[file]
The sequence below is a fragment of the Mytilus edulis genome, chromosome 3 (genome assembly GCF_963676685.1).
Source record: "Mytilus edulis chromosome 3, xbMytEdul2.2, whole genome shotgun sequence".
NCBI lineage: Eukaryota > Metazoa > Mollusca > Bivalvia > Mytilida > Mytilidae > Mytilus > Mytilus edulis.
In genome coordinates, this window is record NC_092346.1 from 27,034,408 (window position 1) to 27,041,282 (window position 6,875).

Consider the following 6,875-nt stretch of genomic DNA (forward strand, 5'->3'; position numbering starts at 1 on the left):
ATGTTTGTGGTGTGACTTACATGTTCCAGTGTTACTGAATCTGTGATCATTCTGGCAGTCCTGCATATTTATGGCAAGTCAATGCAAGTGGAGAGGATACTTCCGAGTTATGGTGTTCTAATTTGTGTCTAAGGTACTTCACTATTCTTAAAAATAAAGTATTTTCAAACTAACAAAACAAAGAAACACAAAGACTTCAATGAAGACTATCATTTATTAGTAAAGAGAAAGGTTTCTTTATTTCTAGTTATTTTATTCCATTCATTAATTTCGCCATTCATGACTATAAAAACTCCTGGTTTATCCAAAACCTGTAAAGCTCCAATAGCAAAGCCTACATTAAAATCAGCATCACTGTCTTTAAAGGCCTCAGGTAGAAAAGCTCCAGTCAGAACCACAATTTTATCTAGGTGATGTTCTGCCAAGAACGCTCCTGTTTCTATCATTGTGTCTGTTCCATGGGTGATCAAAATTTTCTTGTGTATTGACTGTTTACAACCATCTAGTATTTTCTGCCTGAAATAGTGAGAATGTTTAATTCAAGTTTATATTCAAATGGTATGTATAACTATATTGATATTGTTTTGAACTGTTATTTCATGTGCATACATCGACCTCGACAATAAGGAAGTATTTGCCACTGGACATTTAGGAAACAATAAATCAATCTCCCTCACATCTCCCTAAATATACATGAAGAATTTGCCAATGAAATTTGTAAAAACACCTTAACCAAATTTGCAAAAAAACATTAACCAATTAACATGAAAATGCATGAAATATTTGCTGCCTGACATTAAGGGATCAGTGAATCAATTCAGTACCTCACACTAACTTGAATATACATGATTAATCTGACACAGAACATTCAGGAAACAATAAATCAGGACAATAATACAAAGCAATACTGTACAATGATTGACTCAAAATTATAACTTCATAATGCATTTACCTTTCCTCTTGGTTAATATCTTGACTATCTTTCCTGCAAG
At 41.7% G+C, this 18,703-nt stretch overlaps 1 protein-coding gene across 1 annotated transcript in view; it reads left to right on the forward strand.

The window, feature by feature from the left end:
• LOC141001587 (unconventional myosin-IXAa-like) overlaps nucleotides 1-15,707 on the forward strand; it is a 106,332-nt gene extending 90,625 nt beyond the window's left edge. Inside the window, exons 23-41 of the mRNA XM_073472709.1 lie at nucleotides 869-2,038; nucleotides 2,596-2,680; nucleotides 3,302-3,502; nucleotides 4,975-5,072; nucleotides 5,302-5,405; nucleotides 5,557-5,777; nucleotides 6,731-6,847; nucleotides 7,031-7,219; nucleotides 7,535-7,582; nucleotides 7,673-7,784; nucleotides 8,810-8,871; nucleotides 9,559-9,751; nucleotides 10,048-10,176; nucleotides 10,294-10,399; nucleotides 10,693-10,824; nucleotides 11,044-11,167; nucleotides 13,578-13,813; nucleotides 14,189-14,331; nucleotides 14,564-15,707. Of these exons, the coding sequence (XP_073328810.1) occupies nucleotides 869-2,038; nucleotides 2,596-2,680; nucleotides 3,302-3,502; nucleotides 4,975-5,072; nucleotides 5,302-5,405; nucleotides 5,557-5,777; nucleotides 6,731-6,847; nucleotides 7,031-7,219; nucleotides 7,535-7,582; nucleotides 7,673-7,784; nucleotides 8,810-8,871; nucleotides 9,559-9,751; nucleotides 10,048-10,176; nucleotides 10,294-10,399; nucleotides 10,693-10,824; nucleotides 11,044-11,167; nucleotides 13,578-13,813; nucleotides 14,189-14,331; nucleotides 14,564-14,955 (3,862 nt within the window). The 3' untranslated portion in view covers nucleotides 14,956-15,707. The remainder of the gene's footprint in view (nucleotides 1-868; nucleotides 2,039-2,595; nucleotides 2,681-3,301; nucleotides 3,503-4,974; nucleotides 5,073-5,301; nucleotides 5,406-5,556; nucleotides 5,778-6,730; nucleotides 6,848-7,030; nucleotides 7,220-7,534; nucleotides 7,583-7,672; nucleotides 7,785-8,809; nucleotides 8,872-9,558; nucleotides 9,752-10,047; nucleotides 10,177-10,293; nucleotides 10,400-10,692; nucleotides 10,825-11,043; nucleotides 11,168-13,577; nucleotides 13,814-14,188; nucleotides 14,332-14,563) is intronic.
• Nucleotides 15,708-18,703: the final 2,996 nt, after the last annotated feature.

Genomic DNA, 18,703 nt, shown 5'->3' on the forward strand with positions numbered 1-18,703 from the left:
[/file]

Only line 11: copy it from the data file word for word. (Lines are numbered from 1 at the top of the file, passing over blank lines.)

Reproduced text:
Genomic DNA, 18,703 nt, shown 5'->3' on the forward strand with positions numbered 1-18,703 from the left: